Referring to FIGS. 1 through 5, the tension sensing assembly 10, according to the present invention, includes a lower anchor 26 extending longitudinally. The lower anchor 26 has an anchor portion 28 that is generally planar and rectangular in shape. The anchor portion 28 has a mounting aperture 30 extending therethrough to act as a mounting hole for a function to be described. The lower anchor 26 has a base portion 32 extending generally perpendicular to the anchor portion 28 and a tongue portion 34 extending generally longitudinally from the base portion 32. The base portion 32 and tongue portion 34 are generally rectangular in shape. The tongue portion 34 has a slot 36 extending therethrough for a function to be described. The lower anchor 26 is made of a metal material. It should be appreciated that the anchor portion 28 is offset from the tongue portion 34 and can be customized if required for in-vehicle packaging.

The tension sensing assembly 10 includes a moveable mechanism 96 comprising at least one, preferably a pair of upper anchors 38 extending longitudinally. Each upper anchor 38 has an anchor portion 40 that is generally planar and rectangular in shape. The anchor portion 40 has a mounting aperture 42 extending therethrough to act as a mounting hole for a function to be described. Each upper anchor 38 has a base portion 44 extending generally perpendicular to the anchor portion 40 and a tongue portion 46 extending generally longitudinally from the base portion 44. The base portion 44 and tongue portion 46 are generally rectangular in shape. The tongue portion 46 has an aperture 48 extending therethrough and a counterbore 49 disposed about the aperture 48 for a function to be described. Each upper anchor 38 has a projection 50 on one side of the base portion 40 and a cavity 52 on the other side of the base portion 40 to locate the upper anchors 38 relative to each other. Each upper anchor 38 is made of a metal material and overmolded with a plastic material to protect bearing surface from environmental contamination.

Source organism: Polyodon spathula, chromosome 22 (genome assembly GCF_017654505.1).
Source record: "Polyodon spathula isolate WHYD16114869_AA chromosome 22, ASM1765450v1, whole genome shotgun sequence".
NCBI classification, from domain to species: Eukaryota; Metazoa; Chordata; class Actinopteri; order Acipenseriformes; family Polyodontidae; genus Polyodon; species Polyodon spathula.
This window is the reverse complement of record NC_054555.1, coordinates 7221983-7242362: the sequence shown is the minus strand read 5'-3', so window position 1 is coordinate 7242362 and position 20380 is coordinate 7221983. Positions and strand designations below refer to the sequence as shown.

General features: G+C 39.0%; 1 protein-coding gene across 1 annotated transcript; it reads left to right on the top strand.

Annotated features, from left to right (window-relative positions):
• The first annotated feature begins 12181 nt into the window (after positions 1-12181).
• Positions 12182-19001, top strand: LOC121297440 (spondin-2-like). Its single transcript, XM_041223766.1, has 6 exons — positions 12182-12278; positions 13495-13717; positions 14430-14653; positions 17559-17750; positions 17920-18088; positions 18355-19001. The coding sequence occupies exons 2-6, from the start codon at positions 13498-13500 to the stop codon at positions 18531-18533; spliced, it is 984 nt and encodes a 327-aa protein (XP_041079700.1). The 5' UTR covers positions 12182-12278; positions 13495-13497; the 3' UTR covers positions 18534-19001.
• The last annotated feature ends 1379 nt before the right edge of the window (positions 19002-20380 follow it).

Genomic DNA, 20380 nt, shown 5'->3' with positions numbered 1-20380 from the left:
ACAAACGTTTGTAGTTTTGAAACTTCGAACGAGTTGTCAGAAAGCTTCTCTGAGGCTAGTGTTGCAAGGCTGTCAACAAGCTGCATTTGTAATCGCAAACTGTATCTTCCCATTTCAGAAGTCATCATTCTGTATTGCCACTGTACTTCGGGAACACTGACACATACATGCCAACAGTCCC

The tension sensing assembly 10 includes a fastener 54 to secure the upper anchors 38 and lower anchor 26 together. The fastener 54 is of a rivet type having a head portion 56 and a shaft portion 58. The shaft portion 58 extends through the apertures 48 in the upper anchors 38 and the slot 36 in the lower anchor 26. The head portion 56 is disposed in the counterbore 49 of one of the upper anchor 38 and the free end of the shaft portion 58 is expanded to form another head portion 56 that is disposed in the counterbore 49 of the other upper anchor 38. The fastener 54 is made of a metal material. It should be appreciated that the fastener 54 is fixed to the upper anchors 38 and the slot 36 in the lower anchor 26 allows for longitudinal motion of the lower anchor 26 relative to the upper anchors 38. It should be appreciated that the fastener 42 is conventional and known in the art.

The tension sensing assembly 10 includes a plurality of spring mounts 60 extending longitudinally from the upper anchors 38 and the lower anchor 26. Preferably, each upper anchor 38 has one spring mount 60 on one side on the base portion 40 and the lower anchor 26 has a pair of spring mounts 60 spaced laterally on the base portion 28.